Congress (narrowly) votes NOT to declassify US files on Argentine junta

Published on Tuesday, May 24, 2011 by
Keeping “Secrets and Lies” on Argentina’s Past

By C├ęsar Chelala and Alejandro Garro
May 24, 2011

For a relatively slight margin, the US Congress rejected an
amendment by Rep. Maurice Hinchey (D) to declassify files on
Argentina’s 1976-1983 military dictatorship. The refusal to
declassify files on Argentina is likely to have momentous
consequences on the fate of hundreds of babies stolen or
‘disappeared’ during those years. Many of those babies were
born in clandestine torture centers, while others were
adopted or given in adoption by the same members of the
military or police personnel responsible for their parents’

It is not altogether clear whose interests are sought to be
protected, but one can hardly imagine that national security,
or the work of US spies fighting Al Qaeda, as suggested by
House Intelligence Committee Chairman Rep. Mike Rogers (R),
may be put in jeopardy by keeping these files in secret. It
is not even clear whether President Cristina Kirchner’s
administration is interested in having these files in the
open. However, if an official request from the Argentine
government were submitted, the U.S. government would be hard
pressed, as a matter of international comity, not to reveal
at least a redacted text of those files.

Aside from governmental interests and politicians’ desires to
keep secrets, what is at stake are human lives, victims, and
the administration of justice. In 1999, during the Clinton
administration, Rep. Hinchey presented a similar amendment
for declassifying documents related to General Augusto
Pinochet’s administration. Declassification resulted in the
publication of 24,000 documents that proved to be crucial in
the prosecution of crimes committed during the Chilean
dictatorship. It provided clear evidence of Pinochet’s
connections to the 1976 assassination, in Washington, D.C.,
of Chilean foreign minister Orlando Letelier, along with his
secretary Ronni Karpen Moffitt. Also disclosed was Pinochet
secret police’s plans to assassinate former Chilean president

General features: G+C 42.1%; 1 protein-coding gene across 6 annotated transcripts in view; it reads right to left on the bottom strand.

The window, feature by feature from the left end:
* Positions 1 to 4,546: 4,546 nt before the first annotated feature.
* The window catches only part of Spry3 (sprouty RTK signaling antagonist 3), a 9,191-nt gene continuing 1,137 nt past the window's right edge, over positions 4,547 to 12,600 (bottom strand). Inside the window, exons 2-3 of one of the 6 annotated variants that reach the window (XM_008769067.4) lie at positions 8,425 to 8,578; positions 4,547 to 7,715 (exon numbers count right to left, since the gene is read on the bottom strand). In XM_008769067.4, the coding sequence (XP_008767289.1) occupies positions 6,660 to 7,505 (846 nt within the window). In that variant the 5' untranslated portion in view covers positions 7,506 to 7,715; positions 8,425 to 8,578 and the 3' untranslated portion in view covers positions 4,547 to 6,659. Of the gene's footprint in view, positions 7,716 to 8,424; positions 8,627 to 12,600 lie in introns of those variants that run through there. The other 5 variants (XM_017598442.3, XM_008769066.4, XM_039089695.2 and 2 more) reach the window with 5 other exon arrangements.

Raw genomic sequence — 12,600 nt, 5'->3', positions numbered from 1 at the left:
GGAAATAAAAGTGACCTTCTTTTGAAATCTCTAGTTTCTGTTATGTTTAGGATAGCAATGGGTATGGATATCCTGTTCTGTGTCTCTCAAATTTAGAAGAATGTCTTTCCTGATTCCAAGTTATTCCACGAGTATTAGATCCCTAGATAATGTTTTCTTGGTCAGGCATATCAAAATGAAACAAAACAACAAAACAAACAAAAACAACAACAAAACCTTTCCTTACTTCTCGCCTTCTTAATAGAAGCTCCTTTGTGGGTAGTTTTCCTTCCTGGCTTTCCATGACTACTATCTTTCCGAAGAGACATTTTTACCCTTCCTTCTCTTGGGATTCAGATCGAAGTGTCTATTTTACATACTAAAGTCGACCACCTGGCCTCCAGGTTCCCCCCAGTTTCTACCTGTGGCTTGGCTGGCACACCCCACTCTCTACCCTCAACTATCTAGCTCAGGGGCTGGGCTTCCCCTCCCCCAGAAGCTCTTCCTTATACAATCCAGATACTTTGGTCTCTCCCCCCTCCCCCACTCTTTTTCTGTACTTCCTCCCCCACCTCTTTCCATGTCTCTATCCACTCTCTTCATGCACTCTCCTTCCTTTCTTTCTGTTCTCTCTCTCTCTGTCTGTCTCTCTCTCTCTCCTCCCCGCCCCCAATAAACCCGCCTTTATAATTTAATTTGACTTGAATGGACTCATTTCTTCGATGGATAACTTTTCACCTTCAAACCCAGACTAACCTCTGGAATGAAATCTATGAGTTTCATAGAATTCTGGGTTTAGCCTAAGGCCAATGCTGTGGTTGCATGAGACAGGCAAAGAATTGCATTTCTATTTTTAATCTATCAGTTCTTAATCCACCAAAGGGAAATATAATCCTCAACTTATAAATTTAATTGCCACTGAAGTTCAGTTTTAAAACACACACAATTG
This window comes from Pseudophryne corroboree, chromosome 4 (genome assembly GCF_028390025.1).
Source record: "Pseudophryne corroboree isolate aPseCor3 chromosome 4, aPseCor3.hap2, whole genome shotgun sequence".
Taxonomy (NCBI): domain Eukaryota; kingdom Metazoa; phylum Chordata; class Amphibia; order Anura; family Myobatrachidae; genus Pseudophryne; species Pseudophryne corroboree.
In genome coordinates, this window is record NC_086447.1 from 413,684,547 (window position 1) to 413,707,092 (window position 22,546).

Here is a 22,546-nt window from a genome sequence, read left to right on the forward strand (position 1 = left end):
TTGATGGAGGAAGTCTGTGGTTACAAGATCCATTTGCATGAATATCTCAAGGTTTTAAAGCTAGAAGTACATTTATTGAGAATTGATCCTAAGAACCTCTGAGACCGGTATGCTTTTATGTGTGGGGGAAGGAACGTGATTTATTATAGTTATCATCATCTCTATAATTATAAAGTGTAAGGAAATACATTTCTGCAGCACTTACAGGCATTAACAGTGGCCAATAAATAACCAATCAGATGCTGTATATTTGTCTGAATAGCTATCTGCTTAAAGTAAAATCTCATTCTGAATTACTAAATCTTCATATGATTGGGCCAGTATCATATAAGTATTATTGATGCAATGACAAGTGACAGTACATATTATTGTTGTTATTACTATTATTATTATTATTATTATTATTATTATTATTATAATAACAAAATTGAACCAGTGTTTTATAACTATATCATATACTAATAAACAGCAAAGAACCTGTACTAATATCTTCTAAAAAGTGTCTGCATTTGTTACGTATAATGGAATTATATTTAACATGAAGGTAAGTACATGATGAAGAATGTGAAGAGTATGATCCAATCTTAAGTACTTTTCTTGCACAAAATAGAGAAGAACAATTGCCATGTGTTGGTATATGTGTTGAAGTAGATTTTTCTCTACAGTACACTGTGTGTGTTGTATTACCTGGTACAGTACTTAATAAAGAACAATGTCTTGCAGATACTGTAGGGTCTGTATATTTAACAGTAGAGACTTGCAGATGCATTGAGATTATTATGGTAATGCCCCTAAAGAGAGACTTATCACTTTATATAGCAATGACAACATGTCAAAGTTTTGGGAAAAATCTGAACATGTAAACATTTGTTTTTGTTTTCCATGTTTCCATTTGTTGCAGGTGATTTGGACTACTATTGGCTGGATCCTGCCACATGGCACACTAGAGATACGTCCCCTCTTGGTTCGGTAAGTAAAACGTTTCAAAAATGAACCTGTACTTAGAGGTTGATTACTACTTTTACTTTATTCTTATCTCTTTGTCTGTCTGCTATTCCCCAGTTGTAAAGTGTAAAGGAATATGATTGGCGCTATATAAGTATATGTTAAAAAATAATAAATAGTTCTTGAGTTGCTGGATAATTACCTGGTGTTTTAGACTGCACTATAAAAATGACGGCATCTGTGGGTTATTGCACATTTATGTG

Patricio Aylwin, the presidential candidate of the coalition
that ultimately defeated General Pinochet in 1988.

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2 thoughts on “Congress (narrowly) votes NOT to declassify US files on Argentine junta”

  1. same with chile. CIA&navy overthrew the democratically elected, landslide popular populist allende; assassinated him and called it suicide… then installed the vicious pinochet who is now, finally behind bars… against the will of the US govt… figures the fascisti would want their secrets kept that way.

    an old friend of mine was traveling throughout south america in 1978-9 and, on a beach in chile, he overheard some soldiers discussing how much fun they were going to have killing him. when he told them he was a recognized american writer with connections, they let him live. actually he was yet to write his long-bestselling books on how to grow marijuana..

    and likewise kept secret are the atrocities we backed by peru’s fujimori, especially against the native peoples like the tupa amru, who bill clinton denounced as terrorists!

    old ‘give em hell’ harry truman once said of our puppet dictator in nicaragua, “yeah, somoza’s a bastard; but he’s OUR BASTARD!”


  2. I know for a fact that Henry Kissinger was a supporter, and met with Gen. Vidala (head of the military junta and dictator of Argentina from 1976-83) at least once. Video footage of Kissinger emerging from a meeting from him and being interviewed by the Argentine press can be seen in the excellent documentary, “Our Dissapeared”. Also, this film features a beautiful soundtrack composed by a friend of mine who fled Buenos Aries in 1979 for all the reasons one would think.

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